City planning on graduated approach to boardwalk
While the boardwalk project remains bogged down in legal proceedings Blaine city council will consider starting on the plazas that anchor each end.
an occasionally noisy meeting with downtown stakeholders
March 30, Blaine community development director Terry
Galvin said they heard strong support for doing something
rather than nothing.
“What we got back with very few exceptions was overwhelming support to move forward with the plazas now and the boardwalk later as it becomes possible, and real support for a pedestrian overpass connecting to the Marine Drive area,” Galvin said.
staff called the meeting to determine what level of support
the boardwalk had, given that the pending litigation
could delay the project by six to eight months. “We’re
ready to pull the trigger and what’s preventing
us is the lawsuit,” he said. “If there wasn’t
strong support maybe we were getting ahead of the downtown
Staff proposed several alternatives, from shelving the project to getting the pedestrian overpass, plazas anchoring the boardwalk’s first phase at G and H streets, or both, rolling now. Galvin said approximately 30 people were at the meeting and almost all wanted to see the city do as much as it could do, as soon as it could. “We got real affirmation,” he said.
Opposition to the boardwalk was one loud voice, according to those who attended the meeting – Isac Feldstein, who is appealing a Superior Court decision that found the city met the criteria of public need and necessity needed to secure an easement across Feldstein’s vacant property. Feldstein maintains the boardwalk, planned for the harbor side of Peace Portal Drive, would bring excessive noise and decrease the value of his property.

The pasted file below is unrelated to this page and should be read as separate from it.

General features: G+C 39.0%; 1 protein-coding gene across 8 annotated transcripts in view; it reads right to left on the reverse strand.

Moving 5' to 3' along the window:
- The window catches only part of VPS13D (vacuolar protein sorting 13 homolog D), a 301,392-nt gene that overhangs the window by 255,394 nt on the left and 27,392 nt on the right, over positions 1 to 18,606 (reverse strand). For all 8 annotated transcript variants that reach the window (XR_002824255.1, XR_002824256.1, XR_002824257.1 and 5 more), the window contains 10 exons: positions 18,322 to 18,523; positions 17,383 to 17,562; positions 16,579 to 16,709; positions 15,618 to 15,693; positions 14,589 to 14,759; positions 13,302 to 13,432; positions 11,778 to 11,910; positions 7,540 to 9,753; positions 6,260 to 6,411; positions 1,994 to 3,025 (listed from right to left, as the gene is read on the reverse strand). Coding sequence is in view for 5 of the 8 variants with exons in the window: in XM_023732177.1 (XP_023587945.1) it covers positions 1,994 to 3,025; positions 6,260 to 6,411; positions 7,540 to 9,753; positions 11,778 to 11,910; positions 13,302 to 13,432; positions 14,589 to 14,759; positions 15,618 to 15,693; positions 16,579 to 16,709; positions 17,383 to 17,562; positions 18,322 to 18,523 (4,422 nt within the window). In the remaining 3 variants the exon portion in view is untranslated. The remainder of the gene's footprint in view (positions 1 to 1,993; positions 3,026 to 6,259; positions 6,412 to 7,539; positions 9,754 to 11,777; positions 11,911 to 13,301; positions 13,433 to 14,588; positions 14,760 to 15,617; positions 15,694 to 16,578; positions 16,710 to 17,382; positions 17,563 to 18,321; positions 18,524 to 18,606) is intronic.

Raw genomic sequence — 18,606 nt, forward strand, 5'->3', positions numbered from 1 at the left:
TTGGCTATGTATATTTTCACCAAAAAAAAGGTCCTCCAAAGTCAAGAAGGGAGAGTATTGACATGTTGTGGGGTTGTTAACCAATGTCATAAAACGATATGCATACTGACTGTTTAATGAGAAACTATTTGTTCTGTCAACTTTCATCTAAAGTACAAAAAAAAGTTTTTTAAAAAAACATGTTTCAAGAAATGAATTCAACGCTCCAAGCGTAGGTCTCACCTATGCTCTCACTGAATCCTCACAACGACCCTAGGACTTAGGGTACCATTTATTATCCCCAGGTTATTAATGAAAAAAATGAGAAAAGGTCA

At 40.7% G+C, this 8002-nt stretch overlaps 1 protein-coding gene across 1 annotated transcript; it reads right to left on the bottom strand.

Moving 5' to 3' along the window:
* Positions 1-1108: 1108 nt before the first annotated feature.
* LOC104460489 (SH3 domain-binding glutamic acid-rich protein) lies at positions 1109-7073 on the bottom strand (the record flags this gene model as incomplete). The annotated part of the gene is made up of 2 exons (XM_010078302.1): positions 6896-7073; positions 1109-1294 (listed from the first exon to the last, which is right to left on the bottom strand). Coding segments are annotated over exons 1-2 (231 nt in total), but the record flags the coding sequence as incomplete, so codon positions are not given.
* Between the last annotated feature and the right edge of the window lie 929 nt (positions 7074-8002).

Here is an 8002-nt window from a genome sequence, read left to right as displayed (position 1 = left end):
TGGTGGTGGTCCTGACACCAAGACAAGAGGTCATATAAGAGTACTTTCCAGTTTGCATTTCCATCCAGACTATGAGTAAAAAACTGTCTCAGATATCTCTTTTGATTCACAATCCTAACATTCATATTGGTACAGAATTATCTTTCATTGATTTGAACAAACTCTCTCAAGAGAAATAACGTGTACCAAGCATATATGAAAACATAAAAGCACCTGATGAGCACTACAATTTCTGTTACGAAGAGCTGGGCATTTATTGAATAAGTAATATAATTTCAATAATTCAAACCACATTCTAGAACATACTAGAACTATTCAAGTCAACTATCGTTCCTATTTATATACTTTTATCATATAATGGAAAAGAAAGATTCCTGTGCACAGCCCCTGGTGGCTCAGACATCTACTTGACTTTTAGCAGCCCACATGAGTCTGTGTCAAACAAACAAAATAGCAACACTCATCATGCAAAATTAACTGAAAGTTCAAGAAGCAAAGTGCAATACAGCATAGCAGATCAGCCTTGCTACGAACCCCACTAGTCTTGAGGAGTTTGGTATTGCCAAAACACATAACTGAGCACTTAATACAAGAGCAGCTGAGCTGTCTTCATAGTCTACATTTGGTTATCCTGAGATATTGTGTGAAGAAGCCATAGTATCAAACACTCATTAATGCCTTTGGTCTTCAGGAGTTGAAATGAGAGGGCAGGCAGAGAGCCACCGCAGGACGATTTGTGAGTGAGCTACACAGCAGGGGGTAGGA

Rick Osburn holds the opposite view, and said others agree with him. “I didn’t have to say a word at that meeting,” he said. “With one exception everyone said that boardwalk was critical to Blaine’s future.”
Osburn and his partners have plans to develop the property that once was home to the Blaine Book Company, and he maintains the boardwalk project is critical to the success of their investment. “No boardwalk, no building,” he said. “We’re relying on the pedestrian element and that draw.” Osburn said site limitations combined with the city requirement for commercial and retail space on the ground floor made Peace Portal’s harbor side a potentially risky development gambit. ”You take away the boardwalk and it’s the straw that broke the camel’s back,” he said. “The people aren’t there yet to bring in the dollars but if we didn’t believe it would happen we wouldn’t be investing.”
Mary Amsberry, owner of a neighboring property and Blaine Bouquet and Candy Bouquets proprietor, said she was disappointed the boardwalk, for which she has agreed to an easement, was still on hold. “I’m a very strong supporter,” she said. “We want to see them at least do something.”
Joel Douglas, who has two Peace Portal projects on the drawing board, said that starting with just the plazas at the end of G and H streets might be the best way to proceed. “That’s all that’s needed now,” he said. “The boardwalk is awkward because we haven’t developed out yet. Ten or 15 years down the road, maybe then. The vision is great but it doesn’t need to be done all at once.” He suggested the city instead channel resources into improvements to Marine and Peace Portal drives.
Osburn agreed that several older buildings between G and H might need to be replaced and the boardwalk could limit construction access. “As development proceeds so can the boardwalk,” he said. The flip side, he cautioned, was that the project was getting more expensive. “The city is losing money by delaying,” he said.
City manager Gary Tomsic said they would ask city council at their April 11 meeting for the go-ahead to start on the plazas. Galvin added the city has also received a $20,000 grant to study the feasibility of the pedestrian overpass to the marina area.